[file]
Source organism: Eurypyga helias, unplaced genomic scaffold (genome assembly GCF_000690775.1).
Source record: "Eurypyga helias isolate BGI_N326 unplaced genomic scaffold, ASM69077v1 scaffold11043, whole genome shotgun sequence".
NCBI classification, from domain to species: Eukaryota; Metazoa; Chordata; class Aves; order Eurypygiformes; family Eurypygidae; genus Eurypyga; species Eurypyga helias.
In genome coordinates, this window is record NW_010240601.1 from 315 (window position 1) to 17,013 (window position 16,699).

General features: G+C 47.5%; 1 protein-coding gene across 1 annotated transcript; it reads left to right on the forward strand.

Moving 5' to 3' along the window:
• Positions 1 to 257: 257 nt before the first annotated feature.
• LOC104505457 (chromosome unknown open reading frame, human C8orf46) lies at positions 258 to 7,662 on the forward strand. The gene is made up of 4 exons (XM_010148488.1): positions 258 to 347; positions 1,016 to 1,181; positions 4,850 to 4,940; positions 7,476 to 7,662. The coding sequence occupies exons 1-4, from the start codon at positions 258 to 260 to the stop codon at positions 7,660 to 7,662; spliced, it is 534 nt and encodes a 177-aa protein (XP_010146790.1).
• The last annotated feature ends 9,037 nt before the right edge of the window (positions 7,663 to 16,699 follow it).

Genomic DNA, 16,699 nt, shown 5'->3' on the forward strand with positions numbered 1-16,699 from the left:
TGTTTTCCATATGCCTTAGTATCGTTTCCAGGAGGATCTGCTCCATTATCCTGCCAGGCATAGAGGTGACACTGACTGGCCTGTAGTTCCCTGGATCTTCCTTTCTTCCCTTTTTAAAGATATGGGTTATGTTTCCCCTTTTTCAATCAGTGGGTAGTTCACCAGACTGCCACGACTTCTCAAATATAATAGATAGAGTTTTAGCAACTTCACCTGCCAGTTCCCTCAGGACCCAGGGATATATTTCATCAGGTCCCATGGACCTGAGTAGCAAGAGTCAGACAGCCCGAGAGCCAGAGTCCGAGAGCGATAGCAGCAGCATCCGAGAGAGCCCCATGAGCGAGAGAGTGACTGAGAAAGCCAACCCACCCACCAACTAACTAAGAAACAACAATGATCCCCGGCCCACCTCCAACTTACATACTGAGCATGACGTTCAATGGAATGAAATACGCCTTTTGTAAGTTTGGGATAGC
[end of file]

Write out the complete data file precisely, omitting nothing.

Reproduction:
Source organism: Eurypyga helias, unplaced genomic scaffold (genome assembly GCF_000690775.1).
Source record: "Eurypyga helias isolate BGI_N326 unplaced genomic scaffold, ASM69077v1 scaffold11043, whole genome shotgun sequence".
NCBI classification, from domain to species: Eukaryota; Metazoa; Chordata; class Aves; order Eurypygiformes; family Eurypygidae; genus Eurypyga; species Eurypyga helias.
In genome coordinates, this window is record NW_010240601.1 from 315 (window position 1) to 17,013 (window position 16,699).

General features: G+C 47.5%; 1 protein-coding gene across 1 annotated transcript; it reads left to right on the forward strand.

Moving 5' to 3' along the window:
• Positions 1 to 257: 257 nt before the first annotated feature.
• LOC104505457 (chromosome unknown open reading frame, human C8orf46) lies at positions 258 to 7,662 on the forward strand. The gene is made up of 4 exons (XM_010148488.1): positions 258 to 347; positions 1,016 to 1,181; positions 4,850 to 4,940; positions 7,476 to 7,662. The coding sequence occupies exons 1-4, from the start codon at positions 258 to 260 to the stop codon at positions 7,660 to 7,662; spliced, it is 534 nt and encodes a 177-aa protein (XP_010146790.1).
• The last annotated feature ends 9,037 nt before the right edge of the window (positions 7,663 to 16,699 follow it).

Genomic DNA, 16,699 nt, shown 5'->3' on the forward strand with positions numbered 1-16,699 from the left:
TGTTTTCCATATGCCTTAGTATCGTTTCCAGGAGGATCTGCTCCATTATCCTGCCAGGCATAGAGGTGACACTGACTGGCCTGTAGTTCCCTGGATCTTCCTTTCTTCCCTTTTTAAAGATATGGGTTATGTTTCCCCTTTTTCAATCAGTGGGTAGTTCACCAGACTGCCACGACTTCTCAAATATAATAGATAGAGTTTTAGCAACTTCACCTGCCAGTTCCCTCAGGACCCAGGGATATATTTCATCAGGTCCCATGGACCTGAGTAGCAAGAGTCAGACAGCCCGAGAGCCAGAGTCCGAGAGCGATAGCAGCAGCATCCGAGAGAGCCCCATGAGCGAGAGAGTGACTGAGAAAGCCAACCCACCCACCAACTAACTAAGAAACAACAATGATCCCCGGCCCACCTCCAACTTACATACTGAGCATGACGTTCAATGGAATGAAATACGCCTTTTGTAAGTTTGGGATAGC